Values of the Dramatic Type
Why do people do the things they do? What people believe will benefit them, they judge to be good. What they believe will harm them, they judge to be bad. Their beliefs about what is good and bad constrain them to act as they do (Seddon, 2007, pg. 88).
The Stoic doctrine that things not in our power are neither good nor bad can be deduced from a number of other core Stoic beliefs. (see G. Sterling).
- Virtue is the only thing genuinely good (see K. Seddon), and vice is the only thing genuinely bad.
- The only things in our power are our beliefs and will.
- Virtue and vice are types of acts of will.
- Ergo, virtue and vice are in our power.
- Ergo, things not in our power are neither good nor bad.
The following seem to be the core value beliefs of the Dramatic type. These beliefs give primary value to external things, things not 'in our power' (2005, pg. 219). Therefore, they are false judgments of what is good and bad.
- Having the attention of others is good.
But the attention given us by others depends on them, not us. It is not in our power. It is not good.
- Being sexually attractive is good.
But that someone is attracted to us is not in our power. It is not good.
- Events are good or bad.
But events are not in our power. They are neither good nor bad.
- An attractive physical appearance is good.
But an attractive physical appearance is not in our power. It is not good.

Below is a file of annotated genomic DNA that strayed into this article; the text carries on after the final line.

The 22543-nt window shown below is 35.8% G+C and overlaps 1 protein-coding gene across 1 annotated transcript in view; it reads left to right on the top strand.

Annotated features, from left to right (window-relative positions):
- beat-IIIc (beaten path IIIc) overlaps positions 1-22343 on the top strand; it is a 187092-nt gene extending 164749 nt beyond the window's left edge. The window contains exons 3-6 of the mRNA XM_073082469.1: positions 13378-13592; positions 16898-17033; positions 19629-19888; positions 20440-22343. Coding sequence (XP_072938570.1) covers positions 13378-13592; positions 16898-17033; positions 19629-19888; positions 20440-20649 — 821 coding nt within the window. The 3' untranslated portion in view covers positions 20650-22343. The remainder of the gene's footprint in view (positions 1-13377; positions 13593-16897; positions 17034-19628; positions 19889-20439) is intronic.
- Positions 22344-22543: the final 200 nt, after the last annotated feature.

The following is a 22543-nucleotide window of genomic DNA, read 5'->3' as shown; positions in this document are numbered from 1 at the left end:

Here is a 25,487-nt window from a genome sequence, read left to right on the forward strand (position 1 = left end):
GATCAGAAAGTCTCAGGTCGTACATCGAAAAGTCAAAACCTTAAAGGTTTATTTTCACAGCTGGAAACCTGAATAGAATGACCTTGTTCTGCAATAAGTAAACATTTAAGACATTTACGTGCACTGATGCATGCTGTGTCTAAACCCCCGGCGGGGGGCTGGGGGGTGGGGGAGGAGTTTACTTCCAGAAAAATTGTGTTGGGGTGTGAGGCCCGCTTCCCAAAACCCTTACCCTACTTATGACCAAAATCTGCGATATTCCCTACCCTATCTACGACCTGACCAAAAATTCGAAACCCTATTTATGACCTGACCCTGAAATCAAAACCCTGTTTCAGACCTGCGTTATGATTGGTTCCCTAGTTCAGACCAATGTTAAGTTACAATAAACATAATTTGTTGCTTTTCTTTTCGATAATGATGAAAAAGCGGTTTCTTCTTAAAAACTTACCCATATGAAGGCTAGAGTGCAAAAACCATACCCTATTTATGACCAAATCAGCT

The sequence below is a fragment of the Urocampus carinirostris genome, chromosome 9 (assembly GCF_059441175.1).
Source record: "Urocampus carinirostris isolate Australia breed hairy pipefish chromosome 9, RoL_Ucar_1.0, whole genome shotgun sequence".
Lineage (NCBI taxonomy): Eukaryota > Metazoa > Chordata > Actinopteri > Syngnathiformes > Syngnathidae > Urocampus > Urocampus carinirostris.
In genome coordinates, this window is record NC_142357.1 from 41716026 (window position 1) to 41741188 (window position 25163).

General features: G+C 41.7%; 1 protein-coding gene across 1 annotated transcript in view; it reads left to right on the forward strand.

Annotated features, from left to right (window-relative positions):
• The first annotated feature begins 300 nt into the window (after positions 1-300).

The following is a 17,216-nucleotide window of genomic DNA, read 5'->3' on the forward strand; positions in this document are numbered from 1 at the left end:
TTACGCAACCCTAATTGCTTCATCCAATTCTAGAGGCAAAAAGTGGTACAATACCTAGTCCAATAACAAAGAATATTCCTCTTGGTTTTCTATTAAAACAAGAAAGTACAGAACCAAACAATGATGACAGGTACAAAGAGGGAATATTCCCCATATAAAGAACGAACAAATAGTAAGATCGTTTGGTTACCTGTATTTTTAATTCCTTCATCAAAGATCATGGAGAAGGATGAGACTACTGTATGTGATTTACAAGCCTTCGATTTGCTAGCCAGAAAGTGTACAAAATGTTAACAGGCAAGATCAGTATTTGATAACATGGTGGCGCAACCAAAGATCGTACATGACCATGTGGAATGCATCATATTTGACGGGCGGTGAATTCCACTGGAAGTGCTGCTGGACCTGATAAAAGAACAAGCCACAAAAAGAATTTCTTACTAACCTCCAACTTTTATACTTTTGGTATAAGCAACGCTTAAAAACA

- A dramatic, stimulating style of speech is good.
But the effect of our speech is not in our power. It is not good.
- Dramatic expression of emotion is good.
But the effect of our expression of emotion is not in our power. It is not good.
- Others' guidance, help, and opinions are good.
But others' actions and opinions are up to them, not us, Guidance, opinions, and help offered to us by others are not in our power. They are not good.
- Intimate relationships are good.
But relationships are not in our power. Only those things which we control absolutely are 'in our power'. Relationships, of any kind, are not good.
What we judge to be good, we desire; and what we judge to be bad we fear, or desire to avoid. What we desire, we pursue; and what we fear, we try to avoid. The repeated pursuit of objects of desire and avoidance of objects of fear form vices of character, or dispositions to make particular false value-judgments. The habitual false value-judgments listed above constitute the vices that I believe lie at the core of Histrionic personality, or character, disorder.
Making proper use of impressions, which is the core of what could be called Epictetus' self-therapy, consists of detecting our false value-judgments/passions and immediately correcting them. This requires an awareness of what is in our power and what is not in our power (Seddon, 2007, pg. 190).
Needs of the Dramatic Type
John M. Oldham and Lois B. Morris (1995).
The New Personality Self-Portrait: Why You Think, Work, Love, and Act the
Way You Do.
Rev. ed. New York: Bantam.
Keith Seddon (2005). Epictetus' Handbook and the Tablet of Cebes: Guides to Stoic Living. New York: Routledge.
_________ (2007).Stoic Serenity: A Practical Course on Finding Inner Peace. United Kingdom: Lulu.com.
_________ (2009). Socrates on Virtue and its Sufficiency for Happiness. International Stoic Forum.
Grant Sterling (2005). "Core Stoicism." International Stoic Forum.